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The Timberwolves Are Throwing Punches At The Worst Possible Time

9:29 AM EDT on April 10, 2023

Rudy Gobert swings at Kyle Anderson in a team huddle.

The final day of the NBA regular season was a good opportunity for guys like Udonis Haslem, Kenneth Lofton Jr., and Thanasis Antetokounmpo to show out, since many stars on playoff-bound teams were resting. But the most meaningful moment on Sunday was watching the job security of Minnesota Timberwolves executive Tim Connelly dwindle as his big offseason acquisition tried to punch one of his teammates.

During a huddle in the second quarter of the Timberwolves' game against the Pelicans, Rudy Gobert and Kyle Anderson began to argue with each other. ESPN's Adrian Wojnarowski would later report that the conversation included "Anderson telling Gobert to block some shots, and Gobert telling Anderson to grab a 'bleeping' rebound." ESPN's Zach Lowe also reported that the argument involved Gobert talking about a back injury he suffered on Saturday. What prompted Gobert to throw a punch, though, was Anderson reportedly telling him to "shut the fuck up, bitch."

After the tussle, Gobert skulked back to the locker room; the team told him to hit the showers and not return. Anderson was furious for about five seconds before his teammates successfully calmed him down. The T-Wolves were losing by 12 when Gobert swung at Slow Mo. They ended up beating New Orleans, 113-108. The Pelicans must be really fucked up if they're losing to those guys.

Somehow this was the Timberwolves' second internal fight of the day. The first occurred a little earlier between Jaden McDaniels and a wall. The wall won; McDaniels fractured his hand and was ruled out for the rest of the season, however long that may be (for this team, probably not too much longer).

After the win, Anderson was much calmer about the huddle fight, possibly because he was no longer in the presence of a guy who tried to hit him. "It ain't the first time someone has swung on me. It is what it is. We keep it in-house," he told reporters. "Tempers just flared, that's all."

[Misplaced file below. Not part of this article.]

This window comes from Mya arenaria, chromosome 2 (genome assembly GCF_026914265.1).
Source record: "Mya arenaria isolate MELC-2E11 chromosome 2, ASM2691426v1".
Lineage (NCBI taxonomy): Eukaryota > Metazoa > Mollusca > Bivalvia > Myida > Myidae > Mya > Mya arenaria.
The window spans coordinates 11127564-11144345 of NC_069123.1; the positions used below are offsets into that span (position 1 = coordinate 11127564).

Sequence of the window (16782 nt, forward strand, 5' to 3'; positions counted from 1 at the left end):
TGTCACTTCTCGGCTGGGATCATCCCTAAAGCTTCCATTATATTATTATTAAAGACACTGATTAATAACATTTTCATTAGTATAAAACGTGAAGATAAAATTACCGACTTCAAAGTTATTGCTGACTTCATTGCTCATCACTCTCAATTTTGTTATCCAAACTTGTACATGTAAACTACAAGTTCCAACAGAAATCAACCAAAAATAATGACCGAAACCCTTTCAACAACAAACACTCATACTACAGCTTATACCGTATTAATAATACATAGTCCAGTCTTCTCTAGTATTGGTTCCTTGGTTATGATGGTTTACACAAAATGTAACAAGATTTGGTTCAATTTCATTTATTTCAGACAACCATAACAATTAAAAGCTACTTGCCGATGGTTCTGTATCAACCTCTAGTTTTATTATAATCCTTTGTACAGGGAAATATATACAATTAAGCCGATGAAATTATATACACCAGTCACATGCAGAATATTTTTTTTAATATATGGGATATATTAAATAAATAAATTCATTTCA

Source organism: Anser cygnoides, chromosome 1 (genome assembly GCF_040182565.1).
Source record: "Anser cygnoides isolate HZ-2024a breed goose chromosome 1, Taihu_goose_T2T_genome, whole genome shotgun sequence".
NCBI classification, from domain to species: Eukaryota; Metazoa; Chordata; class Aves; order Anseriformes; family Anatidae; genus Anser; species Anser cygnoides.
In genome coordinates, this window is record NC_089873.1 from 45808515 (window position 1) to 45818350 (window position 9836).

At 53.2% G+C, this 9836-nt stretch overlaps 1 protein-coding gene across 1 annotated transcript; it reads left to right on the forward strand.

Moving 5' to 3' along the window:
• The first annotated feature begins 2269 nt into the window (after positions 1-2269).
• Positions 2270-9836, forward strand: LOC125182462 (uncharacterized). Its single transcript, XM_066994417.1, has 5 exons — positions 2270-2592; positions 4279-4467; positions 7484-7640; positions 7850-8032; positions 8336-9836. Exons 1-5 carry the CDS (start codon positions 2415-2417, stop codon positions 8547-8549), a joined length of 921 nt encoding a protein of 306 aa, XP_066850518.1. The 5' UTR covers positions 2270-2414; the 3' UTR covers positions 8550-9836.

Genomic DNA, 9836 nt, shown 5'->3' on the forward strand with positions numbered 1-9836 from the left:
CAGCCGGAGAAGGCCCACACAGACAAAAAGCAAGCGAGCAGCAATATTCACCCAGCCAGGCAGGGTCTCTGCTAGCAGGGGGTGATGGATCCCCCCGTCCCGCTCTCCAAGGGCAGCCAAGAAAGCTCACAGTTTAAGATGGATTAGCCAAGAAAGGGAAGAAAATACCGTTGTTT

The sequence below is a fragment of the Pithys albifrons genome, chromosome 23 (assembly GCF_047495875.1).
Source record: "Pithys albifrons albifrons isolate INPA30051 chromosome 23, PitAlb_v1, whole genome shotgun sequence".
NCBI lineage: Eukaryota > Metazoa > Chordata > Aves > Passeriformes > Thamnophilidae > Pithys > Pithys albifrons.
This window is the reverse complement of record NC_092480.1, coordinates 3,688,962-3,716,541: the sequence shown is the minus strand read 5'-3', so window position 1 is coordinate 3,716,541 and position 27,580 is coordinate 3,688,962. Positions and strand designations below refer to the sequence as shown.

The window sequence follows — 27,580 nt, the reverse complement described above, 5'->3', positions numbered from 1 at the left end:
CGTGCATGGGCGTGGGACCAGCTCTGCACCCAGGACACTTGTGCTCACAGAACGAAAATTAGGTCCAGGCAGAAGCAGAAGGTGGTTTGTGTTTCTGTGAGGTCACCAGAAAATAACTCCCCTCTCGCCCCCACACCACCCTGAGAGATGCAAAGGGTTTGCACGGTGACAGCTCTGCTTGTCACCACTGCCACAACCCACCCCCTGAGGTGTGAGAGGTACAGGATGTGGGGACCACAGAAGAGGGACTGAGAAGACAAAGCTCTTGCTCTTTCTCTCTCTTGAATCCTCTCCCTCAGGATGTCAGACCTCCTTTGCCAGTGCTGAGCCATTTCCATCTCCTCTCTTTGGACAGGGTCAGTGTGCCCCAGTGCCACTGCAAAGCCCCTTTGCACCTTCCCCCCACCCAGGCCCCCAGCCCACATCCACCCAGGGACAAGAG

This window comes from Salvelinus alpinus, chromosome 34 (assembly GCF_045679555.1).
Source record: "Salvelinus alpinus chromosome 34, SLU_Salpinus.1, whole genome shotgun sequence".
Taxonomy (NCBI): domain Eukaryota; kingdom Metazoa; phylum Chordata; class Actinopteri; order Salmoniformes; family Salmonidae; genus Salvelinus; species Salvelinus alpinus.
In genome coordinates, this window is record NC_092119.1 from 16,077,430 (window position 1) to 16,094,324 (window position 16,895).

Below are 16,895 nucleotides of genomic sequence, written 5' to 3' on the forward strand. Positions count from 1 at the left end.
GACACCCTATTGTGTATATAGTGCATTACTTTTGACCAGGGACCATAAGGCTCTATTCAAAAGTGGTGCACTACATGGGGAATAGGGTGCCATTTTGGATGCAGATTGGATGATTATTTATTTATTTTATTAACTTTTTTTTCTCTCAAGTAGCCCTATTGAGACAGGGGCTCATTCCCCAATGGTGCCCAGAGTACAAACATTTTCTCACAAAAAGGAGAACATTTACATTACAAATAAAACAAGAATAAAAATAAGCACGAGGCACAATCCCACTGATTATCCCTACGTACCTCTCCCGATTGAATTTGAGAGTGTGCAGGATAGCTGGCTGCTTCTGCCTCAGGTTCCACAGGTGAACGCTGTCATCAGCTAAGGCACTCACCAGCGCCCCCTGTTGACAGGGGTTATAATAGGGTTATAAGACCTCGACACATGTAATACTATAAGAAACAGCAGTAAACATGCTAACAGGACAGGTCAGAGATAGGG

A funny twist to all of this is that Gobert conducted an interview with T-Wolves beat writer Chris Hine on Saturday and said that he appreciated Anderson's tough love and honesty. Only a day later, he seemed to have found the limits of that appreciation.

Hours after the game, Gobert tweeted an apology to everyone, including Anderson:

The Timberwolves have a choice to make for Tuesday's play-in game against the Lakers: Does Gobert play, or do they suspend him? Realistically, you don't want to shorten your roster, especially in light of McDaniels's injury. Then again, the team seemed to get along better once the 7-foot-1 agitator was no longer on the sideline, and this conduct was definitely detrimental. (Update: They've suspended him!)

Regardless of whether Gobert dresses or sits, it is a deeply humiliating situation for Connelly, the team's president of basketball operations. Last summer he traded Walker Kessler, a bunch of less important guys, and four first-round picks to the Utah Jazz in exchange for Gobert. The Timberwolves will pay Gobert more than $40 million per season over the next three seasons. Ever since making the trade, Connelly has had to defend that decision. ("I'm a big boy," he said in February when asked about criticism of the trade.) Gobert was supposed to be a central piece of this team, someone who would take the Timberwolves to the next level. They couldn't finish in the top six of the West, and right now, he looks like the thing holding them back.

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